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Iran's reformist president dogged by economic failure

TEHRAN, May 22 (AFP) - As reformist President Mohammad Khatami celebrates the second anniversary of his election Sunday, the huge problems bogging down Iran's economy remain unresolved -- a currency in free fall, high inflation and almost 100 percent dependence on oil.

Khatami, a religious scholar, is no scholar when it comes to figures, and it shows. Nearly half way through his term, he has still not managed to come up with a clear economic policy.

"His government is being pulled in two directions at once, by liberal moderates, who want him to open up to the outside world, and a by left wing that favours state control as decreed in the 1980s," a Tehran-based Western businessman told AFP.

The Iranian press regularly reflects the hostility between Central Bank governor Mohsen Nurbakhsh, Economy Minister Hossein Namazi and head of the Planning and Budget Organisation, Mohammad Ali Najafi.

The climate of indecision and the deterioration of the economic situation are a gift for the conservatives in their attacks on the government.

"Since Mr. Khatami's election, no laws dealing with the economy have been submitted to parliament, apart from the annual budget," Mohammad Reza Bahonar, one of the conservative heavyweights, said in parliament recently.

Bahonar lambasted Khatami's government for being "active in the cultural and political fields, and asleep as far as the economic sector is concerned."

Public finances have in fact started to look up in the past few weeks, as cuts by the world's major oil producers have pushed oil prices up, after they fell to an all-time low last winter.

But Iran is still dangerously at the mercy of fluctuations in crude prices, since oil represents more than 80 percent of its foreign currency revenues. Far behind come carpets, pistachios and caviar -- which in itself speaks volumes of the backwardness of Iran's industrial and commercial structure.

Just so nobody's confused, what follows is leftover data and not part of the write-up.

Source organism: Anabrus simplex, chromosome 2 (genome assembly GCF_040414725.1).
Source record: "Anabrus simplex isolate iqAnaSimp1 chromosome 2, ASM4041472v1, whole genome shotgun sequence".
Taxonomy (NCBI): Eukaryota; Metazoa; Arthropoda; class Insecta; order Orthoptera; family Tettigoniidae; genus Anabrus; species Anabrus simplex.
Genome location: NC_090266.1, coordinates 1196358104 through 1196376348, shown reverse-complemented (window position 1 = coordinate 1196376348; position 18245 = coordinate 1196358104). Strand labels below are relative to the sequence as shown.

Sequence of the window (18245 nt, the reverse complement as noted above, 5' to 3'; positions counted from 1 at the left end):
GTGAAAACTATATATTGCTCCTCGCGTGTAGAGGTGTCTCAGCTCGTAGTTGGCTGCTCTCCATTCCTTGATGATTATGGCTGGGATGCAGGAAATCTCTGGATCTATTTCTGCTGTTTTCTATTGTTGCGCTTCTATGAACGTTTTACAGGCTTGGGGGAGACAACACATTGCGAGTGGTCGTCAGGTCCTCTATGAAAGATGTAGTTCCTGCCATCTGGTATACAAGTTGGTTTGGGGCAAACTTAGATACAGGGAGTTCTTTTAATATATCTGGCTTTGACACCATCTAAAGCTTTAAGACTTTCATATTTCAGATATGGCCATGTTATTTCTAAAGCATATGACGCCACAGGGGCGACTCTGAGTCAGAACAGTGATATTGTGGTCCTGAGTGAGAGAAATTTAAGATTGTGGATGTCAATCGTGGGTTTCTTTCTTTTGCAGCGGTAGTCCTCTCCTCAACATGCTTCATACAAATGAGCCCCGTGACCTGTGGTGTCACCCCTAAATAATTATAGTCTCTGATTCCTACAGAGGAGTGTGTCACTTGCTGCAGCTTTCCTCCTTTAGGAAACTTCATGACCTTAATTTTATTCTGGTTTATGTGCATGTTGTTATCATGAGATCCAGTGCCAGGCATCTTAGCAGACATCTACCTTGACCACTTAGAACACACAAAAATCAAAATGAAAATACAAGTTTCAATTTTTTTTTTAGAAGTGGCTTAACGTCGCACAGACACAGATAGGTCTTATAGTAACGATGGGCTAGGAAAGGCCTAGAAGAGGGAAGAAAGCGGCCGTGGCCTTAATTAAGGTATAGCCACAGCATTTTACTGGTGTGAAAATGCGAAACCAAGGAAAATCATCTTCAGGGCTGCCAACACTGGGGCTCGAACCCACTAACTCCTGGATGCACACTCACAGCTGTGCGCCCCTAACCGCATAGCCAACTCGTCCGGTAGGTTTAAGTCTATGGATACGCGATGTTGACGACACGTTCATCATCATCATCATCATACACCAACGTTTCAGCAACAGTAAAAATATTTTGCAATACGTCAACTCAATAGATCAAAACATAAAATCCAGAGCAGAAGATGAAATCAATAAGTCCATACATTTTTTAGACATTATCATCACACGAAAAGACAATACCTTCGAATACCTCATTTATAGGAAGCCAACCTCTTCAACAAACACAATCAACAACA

Furthermore, the economy is burdened by debt, put at 12 billion dollars in the medium and long term, and another 10 billion for short term loans and letters of credit.

Officially unemployment stands at 14 percent, although many experts consider this an underestimate. Every year another 800,000 young people arrive on the job market, which is unable to satisfy the demand.

Inflation, though hard to measure, is presumed to be between 20 and 30 percent at current trends, and personal income is failing to keep up.

While it is true that some large scale contracts have been concluded with oil companies -- Total, Elf and ENI-Agip among the most important -- for offshore deposits in the Gulf, foreign investment is still limited as a result both of Iran's protectionist legislation, and an unwillingness to put money into a country regarded as risky and subject to US sanctions.

The case of petrol prices at the pump is a telling example of the difficulties of implementing the kind of economic reform that all the experts say is essential.

After days of stormy debate in parliament, the price -- one of the lowest in the world -- was put up from 250 to 350 rials (0.08 to 0.11 dollars) per litre (0.3 to 0.4 dollars per gallon), a rise which badly hit ordinary people's pockets.

Even so, the increase was not enough to solve the basic problem of fuel prices, which is still being sold at about one third of its cost price, thanks to ruinous state subsidies.

The general economic slump is automatically reflected in the slump of the currency on the parallel market, where the rial has dropped from 5,000 to the dollar a year ago, to about 8,300 today.


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